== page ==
Shiny Happy People is a great reminder of why cult documentaries should exist

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I grew up adjacent to the fundamentalist Christian cult that Shiny Happy People, the four-part docuseries ostensibly about the reality TV-famous Duggar family, was really about. The Institute for Basic Life Principles (IBLP), founded and led by a man named Bill Gothard, had many arms: a series of seminars and workshops, copious curricula on “successful living,” and a large homeschool organization.

It didn’t present as a cult; it looked like an ordinary Christian ministry, but with several possible levels of involvement, all of which strongly advocated radical patriarchy and a series of stringent fundamentalist views. Though I was homeschooled, my family never joined the homeschool organization that catered to the most hard-core members (in part because they required men to be clean-shaven, and my bearded father refused), but the rest of the leader’s teachings pervaded my life through most of my teens.

That’s probably why, when Shiny Happy People dropped on June 2, I couldn’t tell if the show was immensely popular, or if the many tweets about IBLP, Gothard, and the emotional and sexual abuse stories in the docuseries I saw were just Twitter’s algorithm knowing what to put in front of me. I’d felt connections to many of the dozens of recently released religious abuse docuseries — everything from God Forbid (about Jerry Falwell Jr.) to Keep Sweet: Pray and Obey (about Warren Jeffs and the Fundamentalist Church of Jesus Christ of Latter-Day Saints) to both seasons of The Vow (about upstate “sex cult” NXIVM) to two recent series about Hillsong and its disgraced former pastor, Carl Lentz. But this was the one I’d been waiting for, the one I felt was narrating my life. Judging from what I saw online, I wasn’t the only one.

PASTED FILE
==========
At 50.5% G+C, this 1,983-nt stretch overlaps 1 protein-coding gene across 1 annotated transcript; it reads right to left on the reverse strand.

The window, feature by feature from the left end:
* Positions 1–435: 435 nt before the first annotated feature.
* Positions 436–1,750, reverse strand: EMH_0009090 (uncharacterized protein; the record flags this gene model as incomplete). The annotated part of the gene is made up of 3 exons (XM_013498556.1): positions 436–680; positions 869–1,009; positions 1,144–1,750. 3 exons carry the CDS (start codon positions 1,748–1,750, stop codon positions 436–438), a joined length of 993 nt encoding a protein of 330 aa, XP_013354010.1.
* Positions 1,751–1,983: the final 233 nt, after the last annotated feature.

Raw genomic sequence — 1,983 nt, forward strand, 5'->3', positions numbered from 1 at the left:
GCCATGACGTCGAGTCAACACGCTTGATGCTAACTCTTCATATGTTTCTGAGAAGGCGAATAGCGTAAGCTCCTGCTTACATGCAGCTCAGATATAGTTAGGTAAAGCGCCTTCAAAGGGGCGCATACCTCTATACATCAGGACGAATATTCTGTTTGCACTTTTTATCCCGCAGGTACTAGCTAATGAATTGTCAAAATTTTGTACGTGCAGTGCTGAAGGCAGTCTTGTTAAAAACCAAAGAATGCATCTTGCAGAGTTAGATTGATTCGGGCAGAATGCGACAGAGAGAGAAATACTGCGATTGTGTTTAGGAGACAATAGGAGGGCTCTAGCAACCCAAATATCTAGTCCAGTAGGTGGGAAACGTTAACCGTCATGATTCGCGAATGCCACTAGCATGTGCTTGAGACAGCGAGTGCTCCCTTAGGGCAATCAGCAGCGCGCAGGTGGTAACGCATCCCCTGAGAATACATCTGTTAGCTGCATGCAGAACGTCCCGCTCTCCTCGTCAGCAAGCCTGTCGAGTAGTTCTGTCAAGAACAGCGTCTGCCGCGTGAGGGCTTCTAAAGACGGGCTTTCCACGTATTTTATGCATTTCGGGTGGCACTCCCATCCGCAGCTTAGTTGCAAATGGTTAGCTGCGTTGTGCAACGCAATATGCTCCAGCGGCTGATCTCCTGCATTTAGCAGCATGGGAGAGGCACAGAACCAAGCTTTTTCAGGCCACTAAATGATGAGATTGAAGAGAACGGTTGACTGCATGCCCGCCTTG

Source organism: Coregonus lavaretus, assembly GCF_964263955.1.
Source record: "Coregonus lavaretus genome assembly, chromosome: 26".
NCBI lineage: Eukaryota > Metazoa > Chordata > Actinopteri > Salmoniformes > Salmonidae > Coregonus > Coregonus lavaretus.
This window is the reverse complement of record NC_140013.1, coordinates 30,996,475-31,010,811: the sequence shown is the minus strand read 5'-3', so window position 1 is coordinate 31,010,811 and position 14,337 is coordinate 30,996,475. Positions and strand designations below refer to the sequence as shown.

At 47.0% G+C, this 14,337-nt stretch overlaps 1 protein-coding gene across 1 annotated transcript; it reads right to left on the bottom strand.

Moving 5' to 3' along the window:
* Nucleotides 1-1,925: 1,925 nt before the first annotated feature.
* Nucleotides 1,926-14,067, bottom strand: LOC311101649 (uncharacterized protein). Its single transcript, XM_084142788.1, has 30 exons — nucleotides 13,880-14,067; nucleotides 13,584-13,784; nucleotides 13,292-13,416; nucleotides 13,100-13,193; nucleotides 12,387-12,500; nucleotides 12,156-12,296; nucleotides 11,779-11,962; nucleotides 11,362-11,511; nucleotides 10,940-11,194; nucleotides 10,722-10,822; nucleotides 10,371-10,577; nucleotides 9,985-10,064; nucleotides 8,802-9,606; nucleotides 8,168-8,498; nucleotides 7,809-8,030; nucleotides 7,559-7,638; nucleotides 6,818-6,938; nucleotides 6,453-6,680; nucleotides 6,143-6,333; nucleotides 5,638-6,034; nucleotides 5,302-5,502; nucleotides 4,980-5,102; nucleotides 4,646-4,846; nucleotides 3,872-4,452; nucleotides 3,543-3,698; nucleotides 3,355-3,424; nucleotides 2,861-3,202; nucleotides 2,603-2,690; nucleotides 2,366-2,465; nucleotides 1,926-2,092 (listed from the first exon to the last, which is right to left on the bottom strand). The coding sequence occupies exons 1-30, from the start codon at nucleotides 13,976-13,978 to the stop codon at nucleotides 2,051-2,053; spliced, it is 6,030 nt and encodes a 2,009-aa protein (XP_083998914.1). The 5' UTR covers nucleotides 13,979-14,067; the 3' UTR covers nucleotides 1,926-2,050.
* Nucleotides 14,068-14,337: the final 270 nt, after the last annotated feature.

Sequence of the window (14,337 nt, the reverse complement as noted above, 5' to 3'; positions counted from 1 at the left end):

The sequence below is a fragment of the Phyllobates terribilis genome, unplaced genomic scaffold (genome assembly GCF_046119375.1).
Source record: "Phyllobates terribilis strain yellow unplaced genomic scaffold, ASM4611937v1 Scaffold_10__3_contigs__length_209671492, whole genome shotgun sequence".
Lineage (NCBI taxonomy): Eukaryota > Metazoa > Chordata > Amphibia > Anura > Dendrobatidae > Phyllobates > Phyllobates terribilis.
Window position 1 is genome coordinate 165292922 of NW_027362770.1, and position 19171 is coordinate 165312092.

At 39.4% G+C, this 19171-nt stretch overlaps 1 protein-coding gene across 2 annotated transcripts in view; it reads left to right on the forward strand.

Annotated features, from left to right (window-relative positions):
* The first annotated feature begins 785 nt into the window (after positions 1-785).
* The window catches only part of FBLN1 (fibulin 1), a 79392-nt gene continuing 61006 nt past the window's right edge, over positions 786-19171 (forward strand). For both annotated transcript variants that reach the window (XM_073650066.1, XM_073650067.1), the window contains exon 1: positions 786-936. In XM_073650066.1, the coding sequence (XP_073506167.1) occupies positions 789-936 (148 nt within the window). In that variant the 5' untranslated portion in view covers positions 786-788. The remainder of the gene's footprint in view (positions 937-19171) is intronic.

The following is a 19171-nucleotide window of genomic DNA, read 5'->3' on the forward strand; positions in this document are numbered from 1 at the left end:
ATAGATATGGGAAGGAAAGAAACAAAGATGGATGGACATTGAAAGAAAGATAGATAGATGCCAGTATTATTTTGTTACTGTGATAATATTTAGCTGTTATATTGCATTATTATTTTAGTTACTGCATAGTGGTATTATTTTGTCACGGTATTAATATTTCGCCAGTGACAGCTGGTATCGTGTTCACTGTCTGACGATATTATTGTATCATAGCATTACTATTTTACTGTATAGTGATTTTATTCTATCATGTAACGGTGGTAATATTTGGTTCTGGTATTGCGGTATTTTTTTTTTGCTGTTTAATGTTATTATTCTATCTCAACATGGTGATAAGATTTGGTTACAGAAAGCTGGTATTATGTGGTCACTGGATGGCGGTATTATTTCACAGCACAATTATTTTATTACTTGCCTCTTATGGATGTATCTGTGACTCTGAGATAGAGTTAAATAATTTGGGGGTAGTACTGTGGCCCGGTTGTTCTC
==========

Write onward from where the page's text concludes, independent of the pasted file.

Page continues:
I follow a lot of people, many around 40 like myself, who grew up with serious exposure to IBLP, the related homeschool organizations called the Advanced Training Institute (ATI), and the man behind them all, Gothard, a soft-spoken fundamentalist minister with a predilection for giving “chalk talks.” (He’d explain some principle of living a “successful” life drawn from some textual snippet of the Bible and, simultaneously, draw a landscape or something on a chalkboard. Gothard is honestly a pretty talented artist; the big reveal — when you finally saw what he’d been drawing all along — was a real wow moment.)

Those of us who grew up in or around Gothard’s world can feel estranged from contemporary discussions of American evangelical culture because we frequently felt locked outside of it, noses pressed to the glass. There’s an often-blurry boundary between fundamentalism and evangelicalism, opaque to most people; to generalize, evangelicals like Billy Graham are more engaged with mainstream culture, whether through copying it, criticizing it, or trying to influence it. Fundamentalists tend to cut “the world” a wider berth and create elaborate lifestyle rules to keep themselves separate, which is part of what made the Duggars’ appearance on a TLC reality show so unusual. To us, though, this boundary was vibrantly alive. Not only was most secular culture off-limits, but most Christian culture was, too.

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